That twenty-year gap spent walking around and thinking about nature really did Terrence Malick some good. Sure, he does the same shit he’s always done, but this time, there’s focus.

This is an all-star cast, so brace yourself motherfucker. Nick Nolte spearheads a campaign into Guadalcanal with Jim Caviezel, Sean Penn, Elias Koteas, John Cusack, Adrien Brody, John C. Reilly, Woody Harrelson, Jared Leto, Nick Stahl, Thomas Jane, Tim Blake Nelson, John Savage, and allegedly Kick Gurry. John Travolta and George Clooney even stop by to say hello. And those are all just the actors I recognized, and I suck at that. Anyhow, explosions occur, people die, things are terrible for the characters for awhile, eventually a victory is declared by one not present, and we leave the island. The job to record the events is one for somebody else.This doesn’t fit easily into the category of ‘war film.’ The common tropes and beats, morality, bravery, disassociation, national pride and so on appear very briefly. The film is more interested in an analysis of the cosmic perspective, an objective camera view as a spirit floating over the tall grass from soldier to soldier, switching suddenly to a subjective view of their memories, their thoughts while a horrifying, mainly unseen enemy tries to kill him. Death as both paralyzing and the ultimate climax with nature. While you could look at it as every character suffering from PTSD at all times, it is not so much as a claim on realism or an anti-war push. We aren’t watching soldiers per se, not the proficient killing machines who have passed the academy and do their country proud by being good at their job. Forget about that shit, don’t even let it enter your mind. We don’t see the men themselves, but the men’s souls, and the immediate effects of violence while they struggle to comprehend their own behavior. We see men who are uncommonly honest, who slip easily into blissful memories of home, who intimately explore their surroundings, who speak different languages but appear to understand one another perfectly. This is a far cry from the cynicism (near nihilism, actually) that we have seen previously.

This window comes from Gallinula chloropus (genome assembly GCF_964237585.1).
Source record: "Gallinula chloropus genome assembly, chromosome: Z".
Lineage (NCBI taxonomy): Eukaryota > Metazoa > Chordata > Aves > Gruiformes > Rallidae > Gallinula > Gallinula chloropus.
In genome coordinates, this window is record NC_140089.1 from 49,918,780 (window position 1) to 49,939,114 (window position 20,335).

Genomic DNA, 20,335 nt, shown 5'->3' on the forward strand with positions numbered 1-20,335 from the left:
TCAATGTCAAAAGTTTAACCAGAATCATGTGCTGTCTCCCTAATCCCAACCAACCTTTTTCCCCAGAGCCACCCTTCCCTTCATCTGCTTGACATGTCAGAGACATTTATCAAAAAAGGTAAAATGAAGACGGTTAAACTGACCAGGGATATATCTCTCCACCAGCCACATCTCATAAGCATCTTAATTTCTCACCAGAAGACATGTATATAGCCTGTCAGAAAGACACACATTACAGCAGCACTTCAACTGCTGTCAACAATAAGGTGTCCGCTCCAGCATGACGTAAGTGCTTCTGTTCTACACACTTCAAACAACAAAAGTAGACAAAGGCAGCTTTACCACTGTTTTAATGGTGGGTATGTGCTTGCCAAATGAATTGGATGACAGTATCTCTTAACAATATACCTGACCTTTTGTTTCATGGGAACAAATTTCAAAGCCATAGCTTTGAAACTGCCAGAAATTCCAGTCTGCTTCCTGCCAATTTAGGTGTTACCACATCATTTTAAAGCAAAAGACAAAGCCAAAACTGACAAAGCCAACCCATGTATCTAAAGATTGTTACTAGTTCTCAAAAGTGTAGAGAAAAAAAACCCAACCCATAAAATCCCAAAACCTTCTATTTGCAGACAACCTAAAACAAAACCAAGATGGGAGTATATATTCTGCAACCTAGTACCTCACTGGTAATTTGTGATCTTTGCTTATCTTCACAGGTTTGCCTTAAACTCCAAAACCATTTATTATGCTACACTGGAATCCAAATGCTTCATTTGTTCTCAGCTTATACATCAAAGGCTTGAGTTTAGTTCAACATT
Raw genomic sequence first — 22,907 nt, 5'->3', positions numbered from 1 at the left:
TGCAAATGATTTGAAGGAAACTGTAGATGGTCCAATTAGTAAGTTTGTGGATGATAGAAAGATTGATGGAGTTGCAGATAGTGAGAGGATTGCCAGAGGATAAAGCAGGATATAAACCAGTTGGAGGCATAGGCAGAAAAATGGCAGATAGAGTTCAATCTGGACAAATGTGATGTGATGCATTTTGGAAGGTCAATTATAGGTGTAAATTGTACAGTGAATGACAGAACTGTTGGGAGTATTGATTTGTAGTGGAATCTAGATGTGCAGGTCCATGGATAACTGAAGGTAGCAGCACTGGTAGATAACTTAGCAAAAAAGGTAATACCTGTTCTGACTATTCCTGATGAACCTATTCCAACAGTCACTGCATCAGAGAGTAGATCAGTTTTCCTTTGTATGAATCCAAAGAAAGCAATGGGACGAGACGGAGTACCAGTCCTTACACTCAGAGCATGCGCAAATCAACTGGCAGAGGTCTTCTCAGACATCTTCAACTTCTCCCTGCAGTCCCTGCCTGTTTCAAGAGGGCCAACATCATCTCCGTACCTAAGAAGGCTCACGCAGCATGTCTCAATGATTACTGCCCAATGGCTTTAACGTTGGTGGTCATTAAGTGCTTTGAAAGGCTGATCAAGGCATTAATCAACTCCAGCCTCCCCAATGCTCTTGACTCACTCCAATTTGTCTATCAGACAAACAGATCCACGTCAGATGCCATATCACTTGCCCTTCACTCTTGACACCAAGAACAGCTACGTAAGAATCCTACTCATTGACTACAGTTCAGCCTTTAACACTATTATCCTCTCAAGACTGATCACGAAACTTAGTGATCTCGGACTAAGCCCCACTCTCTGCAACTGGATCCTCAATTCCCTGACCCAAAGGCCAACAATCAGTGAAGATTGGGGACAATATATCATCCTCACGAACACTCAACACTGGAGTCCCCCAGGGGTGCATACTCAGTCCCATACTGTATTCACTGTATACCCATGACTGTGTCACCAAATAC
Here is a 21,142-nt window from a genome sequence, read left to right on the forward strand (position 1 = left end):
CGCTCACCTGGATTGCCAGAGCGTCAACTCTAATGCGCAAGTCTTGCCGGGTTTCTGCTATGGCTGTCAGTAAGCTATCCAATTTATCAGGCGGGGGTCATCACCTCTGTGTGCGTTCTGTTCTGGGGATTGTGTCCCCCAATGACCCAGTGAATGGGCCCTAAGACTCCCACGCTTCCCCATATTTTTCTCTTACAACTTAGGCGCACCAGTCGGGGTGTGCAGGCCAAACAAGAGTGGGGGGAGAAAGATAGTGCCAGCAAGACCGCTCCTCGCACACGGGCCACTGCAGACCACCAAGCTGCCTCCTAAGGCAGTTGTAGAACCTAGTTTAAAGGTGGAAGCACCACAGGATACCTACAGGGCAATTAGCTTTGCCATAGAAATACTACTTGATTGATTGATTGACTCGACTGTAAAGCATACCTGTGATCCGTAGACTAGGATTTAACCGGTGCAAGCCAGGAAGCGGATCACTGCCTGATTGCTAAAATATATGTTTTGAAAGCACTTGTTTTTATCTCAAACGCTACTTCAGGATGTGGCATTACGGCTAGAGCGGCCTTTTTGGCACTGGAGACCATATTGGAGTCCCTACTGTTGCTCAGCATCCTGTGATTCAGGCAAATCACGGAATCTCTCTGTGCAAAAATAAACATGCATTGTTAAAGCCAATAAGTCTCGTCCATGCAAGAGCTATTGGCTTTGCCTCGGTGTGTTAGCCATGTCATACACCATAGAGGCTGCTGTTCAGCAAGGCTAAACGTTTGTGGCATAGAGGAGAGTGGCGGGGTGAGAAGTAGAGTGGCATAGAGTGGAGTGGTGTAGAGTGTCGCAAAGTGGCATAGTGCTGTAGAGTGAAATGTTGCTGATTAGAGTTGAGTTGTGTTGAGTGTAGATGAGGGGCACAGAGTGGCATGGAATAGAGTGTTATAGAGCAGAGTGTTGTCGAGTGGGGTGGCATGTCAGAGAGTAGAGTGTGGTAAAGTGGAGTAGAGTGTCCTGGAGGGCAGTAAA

Only at the 2:10 mark does it begin to lose its power, quickly closing out arcs of minor characters and showing clips of scenes that were probably complete in the alleged six hour work print. It unfortunately sucks the life out of an otherwise extraordinary film.

There’s an inertial cage -- the novel The Thin Red Line, the original adaptation, and sure, the actual historical events at Guadalcanal that deserves a share of the success. And there’s the sensibility of a director that, as I now understand it, has worked very hard to create a giant stone monolith, complete with raw data but without form, and later, painstakingly carves a statue out of it.

Thursday, May 3, 2012

Review: Days of Heaven (1978)

My mistake. This one is also under two hours. I would hardly call it merciful, though.